Trump is on track to confirm more judges than any other president in their first term

| By Alexander Heller | (Published on June 14, 2020)

After an unprecedented rise to the presidency nearly four years ago, President Trump has presided over an equally unprecedented rate of judicial confirmations from Senate Republicans and himself. 1 in 4 circuit court judges are now Trump appointees, cementing a legacy that’s likely going to see [and ensure] a conservative tilt for decades to come.

Regardless of what the outcome will be in November’s election, Trump’s rate of judicial confirmations will probably never be seen again for at least a generation. As of June 13th, Trump is itching close to confirm the second-most federal judges in a president’s first term, and Senate Republicans are determined to keep up the pace.

Even if judicial appointments continue to be delayed by the Coronavirus Pandemic and Trump doesn’t get anymore confirmations, several big cases coming to the Supreme Court this term will likely determine what Trump’s Conservative Revolution will look like in the courts in the not-too-distant future.

Trump’s First Term appointments outshines five of his predecessors

Trump’s number of appointments are greater than nearly all five of his predecessors during their first terms in office. Trump confirmed 51 judges to the Circuit Court alone in a span of 1240 days in office, overtaking Obama, Clinton, the Bushes and even Reagan in the number of confirmations.

He ranks third in the number of District Court judges he has confirmed as well. Clinton and the Bushes so far outrank Trump, but with a lot of time between now and Election Night that number is expected to go up exponentially.

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The number of judges Trump has confirmed throughout his tenure is, in some cases, more than what some presidents are able to accomplish in two terms. It also helps that the reason Trump is able to confirm these judges at such an incredible rate is due in part by Senate Majority Leader Mitch McConnell.

How did this happen? Two words: Harry Reid

Despite Democrats gaining and retaining the Senate in 2008, 2010 and 2012, Senate Republicans, under the leadership of McConnell, relentlessly filibustered many of Obama’s judicial nominees.

As a response to the continuing blocking of several of Obama’s nominees, Senate Majority Leader Harry Reid invoked the so-called Nuclear Option and changed the Senate rules, meaning that a simple majority vote would suffice for all nominees except for (at the time) the Supreme Court.

Then-Senate Majority Leader Harry Reid in 2014. (Reuters photo: Joshua Roberts)

This significantly sped up the pace of confirmations during 2014, especially to the district courts. However, once Republicans gained control of the Senate in 2015, Republicans effectively filibustered nearly all of Obama’s appointments,including the Supreme Court nomination of Merrick Garland in 2016.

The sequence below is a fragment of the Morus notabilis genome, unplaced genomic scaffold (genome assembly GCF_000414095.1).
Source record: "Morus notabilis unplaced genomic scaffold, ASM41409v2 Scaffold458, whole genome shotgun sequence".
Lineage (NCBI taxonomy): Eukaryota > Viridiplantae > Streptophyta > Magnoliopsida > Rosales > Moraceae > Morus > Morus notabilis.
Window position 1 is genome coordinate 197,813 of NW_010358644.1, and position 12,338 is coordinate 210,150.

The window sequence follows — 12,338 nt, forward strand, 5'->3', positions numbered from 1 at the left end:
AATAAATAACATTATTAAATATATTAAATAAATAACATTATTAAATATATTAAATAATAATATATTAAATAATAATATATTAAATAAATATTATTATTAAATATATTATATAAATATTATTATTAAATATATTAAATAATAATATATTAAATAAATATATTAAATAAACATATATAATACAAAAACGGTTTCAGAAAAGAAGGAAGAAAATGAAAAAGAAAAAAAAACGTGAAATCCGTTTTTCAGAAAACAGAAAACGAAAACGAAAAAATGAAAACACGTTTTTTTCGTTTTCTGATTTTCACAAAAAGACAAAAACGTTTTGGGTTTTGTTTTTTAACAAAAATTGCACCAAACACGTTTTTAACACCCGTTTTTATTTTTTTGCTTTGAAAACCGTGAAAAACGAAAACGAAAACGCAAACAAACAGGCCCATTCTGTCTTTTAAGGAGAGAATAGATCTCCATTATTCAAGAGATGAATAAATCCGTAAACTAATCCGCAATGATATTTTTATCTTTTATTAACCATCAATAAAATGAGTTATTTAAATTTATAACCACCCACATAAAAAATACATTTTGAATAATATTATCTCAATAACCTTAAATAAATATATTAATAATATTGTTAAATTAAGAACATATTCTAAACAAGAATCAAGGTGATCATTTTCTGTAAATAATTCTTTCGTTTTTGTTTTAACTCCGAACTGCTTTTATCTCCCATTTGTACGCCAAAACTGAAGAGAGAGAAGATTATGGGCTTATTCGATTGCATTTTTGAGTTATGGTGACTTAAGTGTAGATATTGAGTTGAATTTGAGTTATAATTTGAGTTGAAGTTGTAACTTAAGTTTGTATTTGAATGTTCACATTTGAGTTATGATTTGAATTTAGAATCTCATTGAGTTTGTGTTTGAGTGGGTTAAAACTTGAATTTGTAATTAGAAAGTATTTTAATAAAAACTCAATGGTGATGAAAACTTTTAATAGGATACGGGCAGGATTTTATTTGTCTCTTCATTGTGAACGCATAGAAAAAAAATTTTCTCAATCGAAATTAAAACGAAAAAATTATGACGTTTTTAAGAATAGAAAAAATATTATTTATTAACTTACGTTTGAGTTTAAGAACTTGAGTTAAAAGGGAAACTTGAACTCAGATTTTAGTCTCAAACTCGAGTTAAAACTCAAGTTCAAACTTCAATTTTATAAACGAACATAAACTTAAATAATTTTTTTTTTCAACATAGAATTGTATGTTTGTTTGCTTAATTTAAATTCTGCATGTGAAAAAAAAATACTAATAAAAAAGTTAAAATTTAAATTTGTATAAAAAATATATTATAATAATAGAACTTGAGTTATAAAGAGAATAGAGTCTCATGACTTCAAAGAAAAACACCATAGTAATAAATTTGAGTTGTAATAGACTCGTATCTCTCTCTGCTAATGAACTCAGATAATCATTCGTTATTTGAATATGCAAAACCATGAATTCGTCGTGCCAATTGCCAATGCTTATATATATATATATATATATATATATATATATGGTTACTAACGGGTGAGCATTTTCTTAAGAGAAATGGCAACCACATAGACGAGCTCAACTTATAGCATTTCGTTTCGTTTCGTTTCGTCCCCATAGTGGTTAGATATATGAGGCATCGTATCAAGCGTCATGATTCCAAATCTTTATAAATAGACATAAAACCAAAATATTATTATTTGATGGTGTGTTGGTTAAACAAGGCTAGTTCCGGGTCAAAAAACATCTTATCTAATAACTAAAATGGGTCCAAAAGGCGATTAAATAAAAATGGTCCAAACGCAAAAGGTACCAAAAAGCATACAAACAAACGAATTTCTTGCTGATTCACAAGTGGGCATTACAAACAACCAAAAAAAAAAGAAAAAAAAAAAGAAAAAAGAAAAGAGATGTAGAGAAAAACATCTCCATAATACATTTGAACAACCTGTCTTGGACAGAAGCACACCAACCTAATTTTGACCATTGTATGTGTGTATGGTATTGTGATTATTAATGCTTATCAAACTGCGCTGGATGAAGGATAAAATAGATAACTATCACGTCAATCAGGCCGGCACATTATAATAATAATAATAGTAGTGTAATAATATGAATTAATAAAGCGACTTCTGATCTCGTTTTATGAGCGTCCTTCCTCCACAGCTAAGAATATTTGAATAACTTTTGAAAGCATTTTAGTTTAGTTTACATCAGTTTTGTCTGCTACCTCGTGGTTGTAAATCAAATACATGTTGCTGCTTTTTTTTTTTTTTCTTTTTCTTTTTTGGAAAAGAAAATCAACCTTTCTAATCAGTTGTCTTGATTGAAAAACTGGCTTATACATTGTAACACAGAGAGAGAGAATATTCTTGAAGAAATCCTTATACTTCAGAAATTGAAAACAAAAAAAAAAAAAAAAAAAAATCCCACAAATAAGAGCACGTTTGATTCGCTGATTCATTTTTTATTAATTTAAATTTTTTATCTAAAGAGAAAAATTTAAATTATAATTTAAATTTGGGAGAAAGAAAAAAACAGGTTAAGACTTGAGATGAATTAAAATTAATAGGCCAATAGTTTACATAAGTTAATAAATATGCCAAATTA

By the time Trump won in 2016,McConnell was quick to cash in on his bet for a Republican Presidency and pushed forward the judges he, and conservatives, wanted. Taking advantage of the Nuclear Option precedent set by Harry Reid and applying it to the Supreme Court, McConnell’s methodical approach towards the judiciary has all but guaranteed the court’s movement towards the right.

Senate Majority Leader Mitch McConnell (R-Ky.) on Capitol Hill on March 25. (Erik S Lesser/EPA-EFE/REX/Shutterstock)

Democrats will have a difficult time finding judges that support their initiatives. Among other things

The Circuit Court is fundamentally the most important level of the federal judiciary branch. Traditionally, it is here where most presidents choose to fill Supreme Court vacancies and where certain cases are appealed before heading to the Supreme Court.

Sadly, Democrats will have slim pickings when it comes to filling Circuit Court vacancies and appointments. Given that Trump and McConnell filled almost every vacancy left open during Obama’s term, it also doesn’t help that most of the conservative judges appointed by both Bush 43 and Trump are still relatively young.

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If Democrats want to take the courts seriously,they need to address their age problem in the courts.Their biggest pool of candidates to fill whatever Circuit Court vacancies there are in the next Democratic presidency are judges appointed in the Clinton administration.

Their best chance to secure a young liberal base in the courts are judges appointed during the Obama administration, but even those are few and far between.

But that’s not the least of their worries.

Donald Trump and Mitch McConnell shake hands in front of a beaming Mike Pence.
(Photo by Jim Lo Scalzo/EPA-EFE/Shutterstock)

Even if they win both the White House and the Senate, Democrats are poised to have a judiciary branch that will strike down nearly every initiative they put forward on the Senate floor.

McConnell may no longer be the-end-all-be-all authority when it comes to legislation, but the judges he appointed during Trump’s term will certainly make life harder for Democrats in the courts; not to mention the possibility for the new conservative courts to chip away at many landmark precedents, such as abortion and gay marriage, in the next 10 years.

Nevertheless, Trump’s legacy is expected to have profound effects in the nation’s highest courts for many decades to come. What exactly those effects might be is still too early to tell, but so far it’s not looking good for liberals.

For more on this article, contact Alexander Heller on Twitter @AFXHeller

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